Things haven't exactly gone as expected. The vaunted Big 10 conference (abbreviated B1G), which had the three highest national seeds -- Nebraska, Minnesota, and Wisconsin -- has no finalist. Also, this year will be the first in the six years I've compiled my Conference-Adjusted Combined Offensive-Defensive (CACOD) measure that a national title winner will be below a score of 1.94. The two finalists are close though, Stanford at 1.91 and Texas at 1.79.

I found Stanford's four-game semifinal win over Minnesota surprising, but the Cardinal had defeated the Gophers, also in four, way back on August 28.

My reaction to the other semi, which also involved a rematch from the regular season, was: What the hell happened? Defending national champion and this year's No. 1 national seed Nebraska had not merely swept, but routed Texas (25-15, 25-16, 25-21) on August 27. In the national semis, however, the Longhorns returned the favor, sweeping the Huskers!

Certainly, improved defense was a major for the Longhorns' turnaround. UT let Nebraska hit .304 in the teams' first match (with only 5 total blocks for the Horns), whereas Texas held the Huskers to .182 in the rematch (with 10 blocks).

Offensively, Longhorn frosh outside-hitter Micaya White struggled mightily in the first Nebraska match (hitting in negative territory, -.143, with 3 kills and 6 attack errors on 21 attempts). However, she improved to a solid, if unspectacular .269 (7-0-26) the second time around.

Another key player for Texas tonight will be fellow OH Ebony Nwanebu. She hit .378 (15-1-37) in Thursday's semifinal match and .333 (13-3-30) in the early-season match against Nebraska. Although now based in different conferences, Nwanebu and Stanford should be pretty familiar with each other. The reason, as close followers of the women's college game are aware, is that Nwanebu began her career at Stanford's Pac-12 rival USC, before transferring to Texas after her sophomore year. As the following chart shows, Nwanebu had some big matches as a Trojan against Stanford and generally committed few hitting errors.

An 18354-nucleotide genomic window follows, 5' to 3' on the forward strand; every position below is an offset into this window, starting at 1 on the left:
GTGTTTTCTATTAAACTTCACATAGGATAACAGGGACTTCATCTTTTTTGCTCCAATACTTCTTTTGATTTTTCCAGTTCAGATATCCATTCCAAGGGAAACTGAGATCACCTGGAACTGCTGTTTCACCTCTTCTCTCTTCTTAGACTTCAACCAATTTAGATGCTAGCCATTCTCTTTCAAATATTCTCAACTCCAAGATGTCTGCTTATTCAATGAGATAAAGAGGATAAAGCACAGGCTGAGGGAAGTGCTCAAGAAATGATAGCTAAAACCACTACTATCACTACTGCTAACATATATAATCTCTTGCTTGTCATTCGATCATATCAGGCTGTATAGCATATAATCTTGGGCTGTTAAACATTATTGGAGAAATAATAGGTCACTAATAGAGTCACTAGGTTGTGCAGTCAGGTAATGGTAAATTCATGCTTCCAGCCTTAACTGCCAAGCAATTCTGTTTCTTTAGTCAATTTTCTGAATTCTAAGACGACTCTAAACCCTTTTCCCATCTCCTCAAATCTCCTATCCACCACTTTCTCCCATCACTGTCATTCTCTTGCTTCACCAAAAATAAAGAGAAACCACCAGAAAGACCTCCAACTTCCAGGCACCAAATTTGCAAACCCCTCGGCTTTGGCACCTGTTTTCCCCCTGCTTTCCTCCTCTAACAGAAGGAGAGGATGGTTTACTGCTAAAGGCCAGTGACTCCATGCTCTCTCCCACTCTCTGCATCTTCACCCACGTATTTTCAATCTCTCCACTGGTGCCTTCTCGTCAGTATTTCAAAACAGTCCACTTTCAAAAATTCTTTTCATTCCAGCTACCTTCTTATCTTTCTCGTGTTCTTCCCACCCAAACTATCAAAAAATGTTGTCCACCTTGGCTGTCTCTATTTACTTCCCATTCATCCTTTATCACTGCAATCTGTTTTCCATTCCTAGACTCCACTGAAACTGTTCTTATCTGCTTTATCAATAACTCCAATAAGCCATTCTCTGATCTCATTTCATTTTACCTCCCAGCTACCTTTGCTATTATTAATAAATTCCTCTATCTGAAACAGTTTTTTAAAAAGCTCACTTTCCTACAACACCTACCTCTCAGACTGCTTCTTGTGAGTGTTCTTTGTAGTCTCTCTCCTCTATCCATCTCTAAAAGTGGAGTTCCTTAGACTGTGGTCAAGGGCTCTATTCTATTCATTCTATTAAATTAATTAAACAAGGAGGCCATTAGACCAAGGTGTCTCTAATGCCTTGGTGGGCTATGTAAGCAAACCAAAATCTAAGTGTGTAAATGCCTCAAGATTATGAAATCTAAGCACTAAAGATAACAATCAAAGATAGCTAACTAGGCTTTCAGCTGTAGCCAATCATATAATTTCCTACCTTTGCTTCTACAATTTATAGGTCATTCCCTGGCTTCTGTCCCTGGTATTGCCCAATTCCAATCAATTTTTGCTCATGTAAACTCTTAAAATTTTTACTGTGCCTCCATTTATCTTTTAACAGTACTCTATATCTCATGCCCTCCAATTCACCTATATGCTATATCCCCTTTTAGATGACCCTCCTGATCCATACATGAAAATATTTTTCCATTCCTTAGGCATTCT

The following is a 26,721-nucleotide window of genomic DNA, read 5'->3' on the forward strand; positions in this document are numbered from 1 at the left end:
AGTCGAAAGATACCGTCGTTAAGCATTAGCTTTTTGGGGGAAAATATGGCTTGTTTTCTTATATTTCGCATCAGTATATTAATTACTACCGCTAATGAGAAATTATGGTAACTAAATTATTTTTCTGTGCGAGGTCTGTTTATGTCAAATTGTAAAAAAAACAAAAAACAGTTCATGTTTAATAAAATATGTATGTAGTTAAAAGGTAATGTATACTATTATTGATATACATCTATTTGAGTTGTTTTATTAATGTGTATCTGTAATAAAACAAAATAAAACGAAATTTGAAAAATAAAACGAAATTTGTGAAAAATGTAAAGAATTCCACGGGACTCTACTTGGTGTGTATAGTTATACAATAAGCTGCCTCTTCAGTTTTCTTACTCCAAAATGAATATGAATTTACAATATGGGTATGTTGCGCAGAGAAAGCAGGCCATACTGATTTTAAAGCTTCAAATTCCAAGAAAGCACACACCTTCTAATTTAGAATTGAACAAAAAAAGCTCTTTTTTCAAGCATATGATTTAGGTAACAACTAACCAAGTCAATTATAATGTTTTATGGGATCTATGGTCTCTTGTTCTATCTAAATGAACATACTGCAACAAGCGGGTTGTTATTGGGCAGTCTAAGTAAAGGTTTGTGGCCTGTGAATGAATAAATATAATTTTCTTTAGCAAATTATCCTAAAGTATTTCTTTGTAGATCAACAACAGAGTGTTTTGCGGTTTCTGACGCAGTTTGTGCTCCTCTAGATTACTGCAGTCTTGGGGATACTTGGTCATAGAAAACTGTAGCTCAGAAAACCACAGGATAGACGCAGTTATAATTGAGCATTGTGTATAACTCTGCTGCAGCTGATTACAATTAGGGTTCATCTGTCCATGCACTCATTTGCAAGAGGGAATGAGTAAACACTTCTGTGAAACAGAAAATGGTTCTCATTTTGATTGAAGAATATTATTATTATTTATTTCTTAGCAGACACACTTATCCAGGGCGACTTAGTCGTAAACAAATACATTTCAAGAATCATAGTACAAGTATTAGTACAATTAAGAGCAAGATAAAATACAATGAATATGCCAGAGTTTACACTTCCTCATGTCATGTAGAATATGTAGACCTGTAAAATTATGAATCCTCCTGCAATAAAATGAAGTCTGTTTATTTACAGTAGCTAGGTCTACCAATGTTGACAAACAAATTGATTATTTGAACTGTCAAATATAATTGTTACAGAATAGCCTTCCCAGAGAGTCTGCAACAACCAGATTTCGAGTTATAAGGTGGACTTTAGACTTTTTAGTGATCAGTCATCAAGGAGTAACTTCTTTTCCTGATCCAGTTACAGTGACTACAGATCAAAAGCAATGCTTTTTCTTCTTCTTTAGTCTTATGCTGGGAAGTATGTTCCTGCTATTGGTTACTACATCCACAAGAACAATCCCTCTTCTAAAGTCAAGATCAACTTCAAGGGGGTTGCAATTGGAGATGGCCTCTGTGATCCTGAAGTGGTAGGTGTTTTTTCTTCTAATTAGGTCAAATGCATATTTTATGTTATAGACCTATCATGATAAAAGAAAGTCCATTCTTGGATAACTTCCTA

Stanford combines a very youthful line-up (perhaps a reason for the team's slow start this season) with the experience of Inky Ajanaku, a fifth-year middle-blocker who missed last season with an ACL injury. Ajanaku finished sixth in the nation in blocks per game at 1.52. This article describes Ajanaku as the "grandma" of the team, noting also that she's a "wannabe orthopedic surgeon."

The big question, then, is whether the title will go to the wannabe or the Nwanebu.

UPDATE: Stanford takes it in four.

Thursday, December 15, 2016

Final Four Teams' Records in Five-Game Matches

There seem to have been a lot of five-game matches this year, both in the regular season and in the NCAA tournament. Some of the Final Four teams went five in roughly a quarter of their matches this season. Here's how the remaining teams fared in five-game matches:

Texas: 4-3 overall; 2-1 home; 2-2 road

Nebraska: 4-1 overall; 2-0 home; 2-1 road

Stanford: 4-4 overall; 1-3 home; 2-1 road; 1-0 neutral